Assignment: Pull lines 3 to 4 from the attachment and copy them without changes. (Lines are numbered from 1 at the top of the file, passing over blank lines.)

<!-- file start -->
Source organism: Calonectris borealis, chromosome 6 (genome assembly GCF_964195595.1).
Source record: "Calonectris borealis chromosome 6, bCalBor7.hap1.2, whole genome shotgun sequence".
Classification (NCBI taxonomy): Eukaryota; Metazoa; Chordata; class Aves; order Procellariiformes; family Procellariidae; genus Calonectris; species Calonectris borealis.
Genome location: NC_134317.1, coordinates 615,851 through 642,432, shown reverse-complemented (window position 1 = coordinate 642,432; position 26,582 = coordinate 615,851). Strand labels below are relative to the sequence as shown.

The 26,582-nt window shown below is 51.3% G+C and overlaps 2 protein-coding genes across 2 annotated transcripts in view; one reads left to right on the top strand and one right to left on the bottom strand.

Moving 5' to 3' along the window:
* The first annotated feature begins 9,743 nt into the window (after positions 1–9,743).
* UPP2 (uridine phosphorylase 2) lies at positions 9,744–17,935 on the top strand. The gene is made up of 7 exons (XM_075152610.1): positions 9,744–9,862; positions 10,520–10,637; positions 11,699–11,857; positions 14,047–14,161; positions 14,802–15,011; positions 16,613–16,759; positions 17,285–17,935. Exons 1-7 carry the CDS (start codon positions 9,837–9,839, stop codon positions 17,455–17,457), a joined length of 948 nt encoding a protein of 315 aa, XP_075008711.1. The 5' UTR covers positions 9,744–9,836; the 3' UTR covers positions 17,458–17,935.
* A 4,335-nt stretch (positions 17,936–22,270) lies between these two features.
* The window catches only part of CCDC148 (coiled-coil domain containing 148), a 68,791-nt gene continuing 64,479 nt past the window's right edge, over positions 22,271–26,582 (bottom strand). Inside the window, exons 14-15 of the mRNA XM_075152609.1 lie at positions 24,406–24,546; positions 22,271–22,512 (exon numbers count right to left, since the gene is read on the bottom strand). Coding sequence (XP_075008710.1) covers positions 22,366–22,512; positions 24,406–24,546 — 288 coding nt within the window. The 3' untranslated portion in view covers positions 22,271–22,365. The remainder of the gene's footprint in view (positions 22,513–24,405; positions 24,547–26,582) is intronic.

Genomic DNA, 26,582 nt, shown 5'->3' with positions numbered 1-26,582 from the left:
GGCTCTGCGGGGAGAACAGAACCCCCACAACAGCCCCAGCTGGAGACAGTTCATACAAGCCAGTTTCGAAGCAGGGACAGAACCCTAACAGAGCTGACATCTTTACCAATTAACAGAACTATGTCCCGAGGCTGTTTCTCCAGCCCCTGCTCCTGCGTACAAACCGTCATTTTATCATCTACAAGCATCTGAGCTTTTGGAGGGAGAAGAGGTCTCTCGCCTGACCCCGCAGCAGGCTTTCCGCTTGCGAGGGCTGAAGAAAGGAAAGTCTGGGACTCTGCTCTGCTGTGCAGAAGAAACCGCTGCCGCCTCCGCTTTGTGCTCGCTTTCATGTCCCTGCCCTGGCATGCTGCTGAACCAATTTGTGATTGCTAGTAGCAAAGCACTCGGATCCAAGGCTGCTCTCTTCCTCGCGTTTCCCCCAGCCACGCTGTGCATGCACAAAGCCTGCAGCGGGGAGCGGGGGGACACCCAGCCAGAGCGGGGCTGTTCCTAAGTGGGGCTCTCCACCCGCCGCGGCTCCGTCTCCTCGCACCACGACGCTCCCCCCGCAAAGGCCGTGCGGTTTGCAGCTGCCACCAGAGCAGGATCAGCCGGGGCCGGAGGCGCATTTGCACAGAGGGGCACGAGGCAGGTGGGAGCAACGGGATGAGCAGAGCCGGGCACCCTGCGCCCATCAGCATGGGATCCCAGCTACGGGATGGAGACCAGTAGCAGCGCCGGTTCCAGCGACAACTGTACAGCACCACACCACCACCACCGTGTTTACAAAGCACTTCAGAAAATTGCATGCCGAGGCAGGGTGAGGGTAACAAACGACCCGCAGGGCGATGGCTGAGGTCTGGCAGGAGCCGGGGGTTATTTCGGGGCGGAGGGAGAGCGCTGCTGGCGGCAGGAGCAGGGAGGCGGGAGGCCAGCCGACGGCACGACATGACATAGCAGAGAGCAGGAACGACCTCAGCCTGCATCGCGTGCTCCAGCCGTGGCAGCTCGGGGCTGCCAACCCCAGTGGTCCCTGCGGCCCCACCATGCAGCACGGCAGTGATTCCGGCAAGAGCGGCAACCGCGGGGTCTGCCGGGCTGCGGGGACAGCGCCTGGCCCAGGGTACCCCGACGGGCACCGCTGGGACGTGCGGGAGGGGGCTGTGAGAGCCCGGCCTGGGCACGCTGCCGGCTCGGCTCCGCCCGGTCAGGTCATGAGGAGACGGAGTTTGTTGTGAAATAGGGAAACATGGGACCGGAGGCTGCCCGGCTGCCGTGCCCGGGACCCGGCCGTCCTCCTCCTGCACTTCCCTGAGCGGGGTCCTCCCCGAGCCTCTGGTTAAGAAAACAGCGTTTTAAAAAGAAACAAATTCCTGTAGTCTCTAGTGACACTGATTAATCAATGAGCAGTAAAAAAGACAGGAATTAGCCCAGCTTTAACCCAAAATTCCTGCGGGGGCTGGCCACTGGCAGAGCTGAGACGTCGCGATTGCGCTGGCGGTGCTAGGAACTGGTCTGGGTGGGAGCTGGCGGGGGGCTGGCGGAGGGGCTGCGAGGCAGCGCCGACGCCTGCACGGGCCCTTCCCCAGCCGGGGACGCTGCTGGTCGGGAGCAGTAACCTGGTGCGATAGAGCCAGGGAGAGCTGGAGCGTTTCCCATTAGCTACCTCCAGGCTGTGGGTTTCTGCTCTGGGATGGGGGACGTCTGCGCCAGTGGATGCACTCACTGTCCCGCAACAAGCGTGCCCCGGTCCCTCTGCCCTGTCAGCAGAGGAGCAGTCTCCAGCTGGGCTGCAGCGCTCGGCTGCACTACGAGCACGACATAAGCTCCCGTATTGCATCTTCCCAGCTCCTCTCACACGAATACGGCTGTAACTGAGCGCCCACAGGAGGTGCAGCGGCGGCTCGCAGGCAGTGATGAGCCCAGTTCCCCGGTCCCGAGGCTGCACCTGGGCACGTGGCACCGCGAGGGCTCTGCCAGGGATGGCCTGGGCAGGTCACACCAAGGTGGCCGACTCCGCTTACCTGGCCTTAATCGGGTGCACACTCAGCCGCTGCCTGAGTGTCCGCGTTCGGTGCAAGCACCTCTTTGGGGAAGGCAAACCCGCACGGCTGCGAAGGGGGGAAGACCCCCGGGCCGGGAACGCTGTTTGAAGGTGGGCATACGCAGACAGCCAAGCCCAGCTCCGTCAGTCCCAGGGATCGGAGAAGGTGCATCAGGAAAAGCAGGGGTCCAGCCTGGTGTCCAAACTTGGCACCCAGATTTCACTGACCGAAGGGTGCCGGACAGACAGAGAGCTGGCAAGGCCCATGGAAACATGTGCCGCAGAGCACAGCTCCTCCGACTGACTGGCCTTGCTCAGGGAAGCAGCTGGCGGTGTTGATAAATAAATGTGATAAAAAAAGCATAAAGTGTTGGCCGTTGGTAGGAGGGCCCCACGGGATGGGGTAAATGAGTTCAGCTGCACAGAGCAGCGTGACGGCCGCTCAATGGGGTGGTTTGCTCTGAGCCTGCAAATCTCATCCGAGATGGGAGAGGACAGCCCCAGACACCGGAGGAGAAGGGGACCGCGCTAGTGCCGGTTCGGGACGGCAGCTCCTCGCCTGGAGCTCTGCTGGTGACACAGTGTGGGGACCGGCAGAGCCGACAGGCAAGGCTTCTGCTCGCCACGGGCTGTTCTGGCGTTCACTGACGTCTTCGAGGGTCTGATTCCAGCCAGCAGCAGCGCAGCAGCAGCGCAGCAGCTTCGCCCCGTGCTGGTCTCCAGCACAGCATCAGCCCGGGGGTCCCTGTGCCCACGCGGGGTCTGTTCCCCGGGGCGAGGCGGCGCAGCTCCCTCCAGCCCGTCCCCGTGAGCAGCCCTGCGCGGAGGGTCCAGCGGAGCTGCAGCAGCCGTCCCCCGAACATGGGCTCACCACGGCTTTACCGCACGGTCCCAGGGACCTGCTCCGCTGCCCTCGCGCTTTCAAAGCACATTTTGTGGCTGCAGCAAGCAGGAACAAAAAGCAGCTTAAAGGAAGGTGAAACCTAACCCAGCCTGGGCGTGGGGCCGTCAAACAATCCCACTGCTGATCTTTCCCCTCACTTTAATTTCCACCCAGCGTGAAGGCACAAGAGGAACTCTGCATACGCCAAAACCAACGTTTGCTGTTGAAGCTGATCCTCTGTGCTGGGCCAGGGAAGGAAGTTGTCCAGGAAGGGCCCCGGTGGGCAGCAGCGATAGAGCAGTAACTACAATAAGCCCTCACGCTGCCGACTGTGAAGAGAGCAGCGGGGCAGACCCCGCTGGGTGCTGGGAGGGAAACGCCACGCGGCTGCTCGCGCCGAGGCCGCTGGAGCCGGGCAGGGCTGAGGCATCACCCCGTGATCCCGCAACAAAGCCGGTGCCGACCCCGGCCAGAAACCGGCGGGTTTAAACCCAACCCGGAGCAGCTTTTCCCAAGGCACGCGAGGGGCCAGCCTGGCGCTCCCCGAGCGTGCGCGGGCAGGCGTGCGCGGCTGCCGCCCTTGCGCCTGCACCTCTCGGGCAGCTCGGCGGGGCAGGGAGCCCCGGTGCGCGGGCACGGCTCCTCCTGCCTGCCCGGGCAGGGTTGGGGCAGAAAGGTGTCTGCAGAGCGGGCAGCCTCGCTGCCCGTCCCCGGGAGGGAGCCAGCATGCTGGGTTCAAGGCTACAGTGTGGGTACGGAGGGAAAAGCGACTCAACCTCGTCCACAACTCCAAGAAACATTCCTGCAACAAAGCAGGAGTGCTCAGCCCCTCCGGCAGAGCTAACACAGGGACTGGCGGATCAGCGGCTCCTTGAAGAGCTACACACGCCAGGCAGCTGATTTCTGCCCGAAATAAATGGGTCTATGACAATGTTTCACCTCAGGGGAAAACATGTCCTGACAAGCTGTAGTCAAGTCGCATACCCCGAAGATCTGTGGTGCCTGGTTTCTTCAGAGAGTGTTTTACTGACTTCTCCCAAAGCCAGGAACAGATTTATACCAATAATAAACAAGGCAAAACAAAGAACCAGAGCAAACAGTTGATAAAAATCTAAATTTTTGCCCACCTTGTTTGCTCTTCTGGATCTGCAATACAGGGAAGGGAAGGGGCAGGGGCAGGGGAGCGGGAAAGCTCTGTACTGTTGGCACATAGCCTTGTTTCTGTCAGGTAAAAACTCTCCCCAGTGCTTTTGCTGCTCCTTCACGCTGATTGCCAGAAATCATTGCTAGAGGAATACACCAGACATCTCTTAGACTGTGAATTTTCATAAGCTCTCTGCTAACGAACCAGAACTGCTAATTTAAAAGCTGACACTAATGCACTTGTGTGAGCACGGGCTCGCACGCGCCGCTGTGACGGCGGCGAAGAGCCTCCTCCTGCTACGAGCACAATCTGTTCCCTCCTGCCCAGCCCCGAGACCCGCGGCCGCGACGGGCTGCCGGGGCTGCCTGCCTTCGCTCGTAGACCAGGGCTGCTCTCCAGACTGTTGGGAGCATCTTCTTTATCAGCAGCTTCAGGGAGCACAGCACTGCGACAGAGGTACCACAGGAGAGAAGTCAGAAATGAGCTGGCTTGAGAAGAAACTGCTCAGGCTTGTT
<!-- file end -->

Classification (NCBI taxonomy): Eukaryota; Metazoa; Chordata; class Aves; order Procellariiformes; family Procellariidae; genus Calonectris; species Calonectris borealis.
Genome location: NC_134317.1, coordinates 615,851 through 642,432, shown reverse-complemented (window position 1 = coordinate 642,432; position 26,582 = coordinate 615,851). Strand labels below are relative to the sequence as shown.